Mindfulness is a new concept for Western World but it is rooted in ancient Indian philosophy and it entered the Occident through Buddhism. This practice consists mainly of enjoying every moment and being aware of whatever happens or whatever one does at that moment. In order to practise that, one should train her/his mind, tame it and subdue all the negative emotions (anger, hatred, jealousy, attachment etc.) and bad thoughts. Hindu sadhus and Buddhist lamas made use of meditation to tame their minds, mainly samadhi or single-pointed meditation.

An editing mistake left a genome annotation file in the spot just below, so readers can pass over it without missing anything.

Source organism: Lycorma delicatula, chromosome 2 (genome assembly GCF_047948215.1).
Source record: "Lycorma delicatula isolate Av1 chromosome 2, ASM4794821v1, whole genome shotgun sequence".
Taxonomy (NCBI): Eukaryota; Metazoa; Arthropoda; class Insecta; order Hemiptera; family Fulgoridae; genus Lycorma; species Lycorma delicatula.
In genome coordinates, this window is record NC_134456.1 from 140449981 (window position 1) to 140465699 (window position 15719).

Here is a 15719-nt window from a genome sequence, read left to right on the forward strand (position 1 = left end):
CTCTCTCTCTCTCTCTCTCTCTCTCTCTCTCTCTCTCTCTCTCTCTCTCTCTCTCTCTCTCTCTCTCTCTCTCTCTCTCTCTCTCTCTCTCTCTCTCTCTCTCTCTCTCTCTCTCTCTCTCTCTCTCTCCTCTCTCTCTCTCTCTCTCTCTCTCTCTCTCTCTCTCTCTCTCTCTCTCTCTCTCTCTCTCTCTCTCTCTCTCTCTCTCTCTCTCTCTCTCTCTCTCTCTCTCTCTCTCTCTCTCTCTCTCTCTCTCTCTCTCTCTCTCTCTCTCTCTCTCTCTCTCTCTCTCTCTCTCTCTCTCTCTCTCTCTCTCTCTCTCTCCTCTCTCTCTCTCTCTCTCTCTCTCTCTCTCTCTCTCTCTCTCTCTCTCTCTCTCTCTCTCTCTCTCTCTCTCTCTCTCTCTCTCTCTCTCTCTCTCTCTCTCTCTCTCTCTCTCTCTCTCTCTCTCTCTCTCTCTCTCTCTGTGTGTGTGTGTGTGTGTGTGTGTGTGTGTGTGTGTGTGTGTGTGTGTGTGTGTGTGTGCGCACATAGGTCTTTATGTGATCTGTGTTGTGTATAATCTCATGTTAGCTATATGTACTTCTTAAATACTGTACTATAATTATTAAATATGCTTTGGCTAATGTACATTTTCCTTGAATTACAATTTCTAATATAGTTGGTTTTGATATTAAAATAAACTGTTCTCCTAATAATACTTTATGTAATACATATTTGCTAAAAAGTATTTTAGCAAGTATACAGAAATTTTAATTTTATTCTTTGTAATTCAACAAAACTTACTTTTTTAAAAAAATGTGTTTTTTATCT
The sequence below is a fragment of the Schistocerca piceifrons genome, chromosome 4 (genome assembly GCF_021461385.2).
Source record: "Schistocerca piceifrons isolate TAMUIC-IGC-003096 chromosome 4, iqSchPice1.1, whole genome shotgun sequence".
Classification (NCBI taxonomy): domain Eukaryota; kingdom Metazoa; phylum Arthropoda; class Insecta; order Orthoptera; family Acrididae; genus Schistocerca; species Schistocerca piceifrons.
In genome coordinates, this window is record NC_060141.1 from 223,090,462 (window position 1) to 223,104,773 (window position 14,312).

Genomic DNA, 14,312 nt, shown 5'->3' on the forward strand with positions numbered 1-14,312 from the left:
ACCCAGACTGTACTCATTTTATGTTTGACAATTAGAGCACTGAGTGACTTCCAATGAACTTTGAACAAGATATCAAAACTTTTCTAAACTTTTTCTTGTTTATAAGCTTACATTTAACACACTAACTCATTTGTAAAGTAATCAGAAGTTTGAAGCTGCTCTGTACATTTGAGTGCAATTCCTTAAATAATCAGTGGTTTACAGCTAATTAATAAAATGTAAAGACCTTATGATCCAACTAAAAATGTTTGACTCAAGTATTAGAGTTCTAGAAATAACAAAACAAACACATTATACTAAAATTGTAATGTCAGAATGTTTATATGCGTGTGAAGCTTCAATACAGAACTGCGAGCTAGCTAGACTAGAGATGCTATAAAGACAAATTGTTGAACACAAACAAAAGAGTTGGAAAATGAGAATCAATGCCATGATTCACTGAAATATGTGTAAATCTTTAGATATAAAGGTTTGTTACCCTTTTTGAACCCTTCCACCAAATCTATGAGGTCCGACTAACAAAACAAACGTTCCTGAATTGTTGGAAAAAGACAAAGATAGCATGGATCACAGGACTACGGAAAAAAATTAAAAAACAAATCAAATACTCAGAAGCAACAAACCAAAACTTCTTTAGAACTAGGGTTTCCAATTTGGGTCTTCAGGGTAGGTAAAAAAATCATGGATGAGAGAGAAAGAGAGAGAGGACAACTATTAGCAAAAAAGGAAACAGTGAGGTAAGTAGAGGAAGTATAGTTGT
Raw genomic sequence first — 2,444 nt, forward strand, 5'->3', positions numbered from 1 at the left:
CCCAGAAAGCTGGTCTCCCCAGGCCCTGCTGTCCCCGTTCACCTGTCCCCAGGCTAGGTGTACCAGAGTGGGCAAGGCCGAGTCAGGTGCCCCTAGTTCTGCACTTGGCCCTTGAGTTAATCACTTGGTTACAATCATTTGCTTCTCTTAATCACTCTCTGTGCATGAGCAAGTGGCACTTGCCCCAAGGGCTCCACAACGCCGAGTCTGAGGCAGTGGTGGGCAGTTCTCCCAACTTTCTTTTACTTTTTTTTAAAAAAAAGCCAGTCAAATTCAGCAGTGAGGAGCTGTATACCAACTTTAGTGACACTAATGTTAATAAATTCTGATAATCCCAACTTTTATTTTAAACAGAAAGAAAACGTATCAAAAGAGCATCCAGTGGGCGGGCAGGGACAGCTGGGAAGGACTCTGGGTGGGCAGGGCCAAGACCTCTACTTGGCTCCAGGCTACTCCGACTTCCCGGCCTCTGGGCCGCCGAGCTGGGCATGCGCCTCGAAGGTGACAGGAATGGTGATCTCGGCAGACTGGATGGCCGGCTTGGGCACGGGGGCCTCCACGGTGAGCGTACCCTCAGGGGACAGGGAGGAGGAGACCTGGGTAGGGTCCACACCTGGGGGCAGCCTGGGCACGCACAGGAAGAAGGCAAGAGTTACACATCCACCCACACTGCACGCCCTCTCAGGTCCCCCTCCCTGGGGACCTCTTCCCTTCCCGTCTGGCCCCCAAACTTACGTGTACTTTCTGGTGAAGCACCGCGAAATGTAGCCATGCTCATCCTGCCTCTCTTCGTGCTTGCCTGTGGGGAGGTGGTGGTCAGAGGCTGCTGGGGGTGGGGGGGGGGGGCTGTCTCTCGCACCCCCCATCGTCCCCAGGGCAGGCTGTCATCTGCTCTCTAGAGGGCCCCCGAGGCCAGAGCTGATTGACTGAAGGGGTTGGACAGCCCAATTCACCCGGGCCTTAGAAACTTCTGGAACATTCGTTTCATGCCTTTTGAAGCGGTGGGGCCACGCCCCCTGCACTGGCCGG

To control one’s own thoughts and emotions, that person should practise vipassana (this kind of meditation consists mainly in introspection, observing the true nature of things, in analysing all the surrounding objects, beings and phenomena). So, to achieve full awareness of our actions, we should practise mindfulness which shall improve our lifestyle. Mindfulness is so relevant in our contemporary society (full of stress and anxieties). No matter how many problems we are facing, we should remember Shantideva’s advice: if a problem can be solved, we mustn’t worry, if it can’t be solved, we also shouldn’t worry (because it is beyond our possibilities to solve it).